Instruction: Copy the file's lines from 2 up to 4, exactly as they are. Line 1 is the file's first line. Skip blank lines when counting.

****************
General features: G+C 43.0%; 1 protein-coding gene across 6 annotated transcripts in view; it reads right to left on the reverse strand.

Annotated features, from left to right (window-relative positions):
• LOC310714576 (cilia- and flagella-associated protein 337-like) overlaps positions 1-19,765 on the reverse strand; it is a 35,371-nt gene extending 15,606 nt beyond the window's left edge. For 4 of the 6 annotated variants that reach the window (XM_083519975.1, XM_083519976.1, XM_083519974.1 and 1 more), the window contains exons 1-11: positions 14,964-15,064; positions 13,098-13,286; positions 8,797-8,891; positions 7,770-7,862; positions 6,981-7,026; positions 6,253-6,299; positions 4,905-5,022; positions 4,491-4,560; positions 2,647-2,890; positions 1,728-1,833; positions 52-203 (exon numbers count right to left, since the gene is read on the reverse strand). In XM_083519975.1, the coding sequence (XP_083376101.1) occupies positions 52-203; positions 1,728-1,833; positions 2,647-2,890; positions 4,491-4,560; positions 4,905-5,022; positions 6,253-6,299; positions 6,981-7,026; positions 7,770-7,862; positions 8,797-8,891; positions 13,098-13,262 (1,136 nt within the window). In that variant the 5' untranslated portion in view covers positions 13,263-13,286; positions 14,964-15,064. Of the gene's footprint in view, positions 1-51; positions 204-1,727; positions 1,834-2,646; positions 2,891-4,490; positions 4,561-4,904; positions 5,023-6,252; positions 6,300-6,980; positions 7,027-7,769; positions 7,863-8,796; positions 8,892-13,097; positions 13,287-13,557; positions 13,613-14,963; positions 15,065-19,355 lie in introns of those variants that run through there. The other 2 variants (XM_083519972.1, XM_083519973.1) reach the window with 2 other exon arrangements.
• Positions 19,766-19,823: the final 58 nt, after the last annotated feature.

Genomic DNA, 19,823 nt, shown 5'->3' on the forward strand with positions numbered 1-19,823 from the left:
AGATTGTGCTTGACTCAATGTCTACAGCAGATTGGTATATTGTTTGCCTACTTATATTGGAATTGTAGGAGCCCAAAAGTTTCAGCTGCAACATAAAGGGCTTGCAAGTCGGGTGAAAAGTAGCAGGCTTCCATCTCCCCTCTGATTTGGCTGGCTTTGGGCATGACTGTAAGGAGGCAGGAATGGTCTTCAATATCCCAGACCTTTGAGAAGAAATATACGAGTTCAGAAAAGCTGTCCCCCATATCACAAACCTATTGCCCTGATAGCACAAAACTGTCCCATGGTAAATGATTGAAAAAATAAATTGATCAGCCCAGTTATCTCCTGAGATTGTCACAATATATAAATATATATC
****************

Annotated features, from left to right (window-relative positions):
• LOC310714576 (cilia- and flagella-associated protein 337-like) overlaps positions 1-19,765 on the reverse strand; it is a 35,371-nt gene extending 15,606 nt beyond the window's left edge. For 4 of the 6 annotated variants that reach the window (XM_083519975.1, XM_083519976.1, XM_083519974.1 and 1 more), the window contains exons 1-11: positions 14,964-15,064; positions 13,098-13,286; positions 8,797-8,891; positions 7,770-7,862; positions 6,981-7,026; positions 6,253-6,299; positions 4,905-5,022; positions 4,491-4,560; positions 2,647-2,890; positions 1,728-1,833; positions 52-203 (exon numbers count right to left, since the gene is read on the reverse strand). In XM_083519975.1, the coding sequence (XP_083376101.1) occupies positions 52-203; positions 1,728-1,833; positions 2,647-2,890; positions 4,491-4,560; positions 4,905-5,022; positions 6,253-6,299; positions 6,981-7,026; positions 7,770-7,862; positions 8,797-8,891; positions 13,098-13,262 (1,136 nt within the window). In that variant the 5' untranslated portion in view covers positions 13,263-13,286; positions 14,964-15,064. Of the gene's footprint in view, positions 1-51; positions 204-1,727; positions 1,834-2,646; positions 2,891-4,490; positions 4,561-4,904; positions 5,023-6,252; positions 6,300-6,980; positions 7,027-7,769; positions 7,863-8,796; positions 8,892-13,097; positions 13,287-13,557; positions 13,613-14,963; positions 15,065-19,355 lie in introns of those variants that run through there. The other 2 variants (XM_083519972.1, XM_083519973.1) reach the window with 2 other exon arrangements.
• Positions 19,766-19,823: the final 58 nt, after the last annotated feature.